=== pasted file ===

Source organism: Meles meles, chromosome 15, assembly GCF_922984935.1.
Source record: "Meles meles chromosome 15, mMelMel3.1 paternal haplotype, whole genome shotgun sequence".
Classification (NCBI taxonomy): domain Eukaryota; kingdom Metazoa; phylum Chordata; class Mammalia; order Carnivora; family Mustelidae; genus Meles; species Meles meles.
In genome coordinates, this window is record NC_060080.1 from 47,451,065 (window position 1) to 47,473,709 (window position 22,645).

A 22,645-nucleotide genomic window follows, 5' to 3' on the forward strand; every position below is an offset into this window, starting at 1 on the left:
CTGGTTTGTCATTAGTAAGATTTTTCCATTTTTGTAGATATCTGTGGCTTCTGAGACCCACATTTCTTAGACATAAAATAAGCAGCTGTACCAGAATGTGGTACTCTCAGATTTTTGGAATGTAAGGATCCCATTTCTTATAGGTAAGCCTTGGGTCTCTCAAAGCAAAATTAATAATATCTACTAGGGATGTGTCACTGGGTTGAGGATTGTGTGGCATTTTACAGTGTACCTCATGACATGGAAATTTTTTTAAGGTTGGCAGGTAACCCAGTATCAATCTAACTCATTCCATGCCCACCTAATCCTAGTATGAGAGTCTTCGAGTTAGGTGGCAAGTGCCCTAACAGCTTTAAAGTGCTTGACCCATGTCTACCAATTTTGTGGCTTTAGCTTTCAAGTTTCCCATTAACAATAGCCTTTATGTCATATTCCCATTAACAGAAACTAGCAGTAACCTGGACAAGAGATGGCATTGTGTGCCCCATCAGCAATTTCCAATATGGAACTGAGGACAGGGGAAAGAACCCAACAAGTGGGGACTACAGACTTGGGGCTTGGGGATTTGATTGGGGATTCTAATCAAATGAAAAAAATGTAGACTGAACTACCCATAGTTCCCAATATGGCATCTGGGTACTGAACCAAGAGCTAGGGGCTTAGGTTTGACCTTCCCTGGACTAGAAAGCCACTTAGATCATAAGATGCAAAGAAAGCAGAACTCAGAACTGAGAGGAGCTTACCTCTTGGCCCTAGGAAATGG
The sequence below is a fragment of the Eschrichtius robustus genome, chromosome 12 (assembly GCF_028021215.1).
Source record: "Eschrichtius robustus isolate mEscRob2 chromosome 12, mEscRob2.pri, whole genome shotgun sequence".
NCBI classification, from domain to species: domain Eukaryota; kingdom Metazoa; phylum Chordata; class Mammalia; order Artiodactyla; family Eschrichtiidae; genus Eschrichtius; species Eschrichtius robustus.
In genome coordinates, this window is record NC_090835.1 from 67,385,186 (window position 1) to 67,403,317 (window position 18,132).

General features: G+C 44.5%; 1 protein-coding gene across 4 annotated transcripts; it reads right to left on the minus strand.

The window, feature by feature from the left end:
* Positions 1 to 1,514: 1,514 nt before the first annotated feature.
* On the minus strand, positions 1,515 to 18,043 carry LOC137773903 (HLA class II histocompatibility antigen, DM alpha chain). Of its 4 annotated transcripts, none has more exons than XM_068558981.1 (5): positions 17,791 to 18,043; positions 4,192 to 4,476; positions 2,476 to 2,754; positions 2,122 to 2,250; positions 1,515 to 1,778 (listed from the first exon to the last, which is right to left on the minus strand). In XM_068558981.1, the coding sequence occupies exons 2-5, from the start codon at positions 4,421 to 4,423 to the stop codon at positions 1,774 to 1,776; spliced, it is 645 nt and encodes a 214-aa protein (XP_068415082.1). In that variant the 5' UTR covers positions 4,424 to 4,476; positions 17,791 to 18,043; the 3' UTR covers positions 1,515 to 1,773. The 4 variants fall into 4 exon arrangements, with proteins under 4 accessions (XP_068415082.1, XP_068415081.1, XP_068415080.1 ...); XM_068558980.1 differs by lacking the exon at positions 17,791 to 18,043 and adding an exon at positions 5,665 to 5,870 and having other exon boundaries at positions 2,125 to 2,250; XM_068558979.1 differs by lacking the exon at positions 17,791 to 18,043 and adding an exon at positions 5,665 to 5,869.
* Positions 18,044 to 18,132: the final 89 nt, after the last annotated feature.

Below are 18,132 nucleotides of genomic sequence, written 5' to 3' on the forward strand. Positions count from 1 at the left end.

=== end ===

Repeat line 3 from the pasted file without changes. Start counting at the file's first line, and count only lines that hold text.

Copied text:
Classification (NCBI taxonomy): domain Eukaryota; kingdom Metazoa; phylum Chordata; class Mammalia; order Carnivora; family Mustelidae; genus Meles; species Meles meles.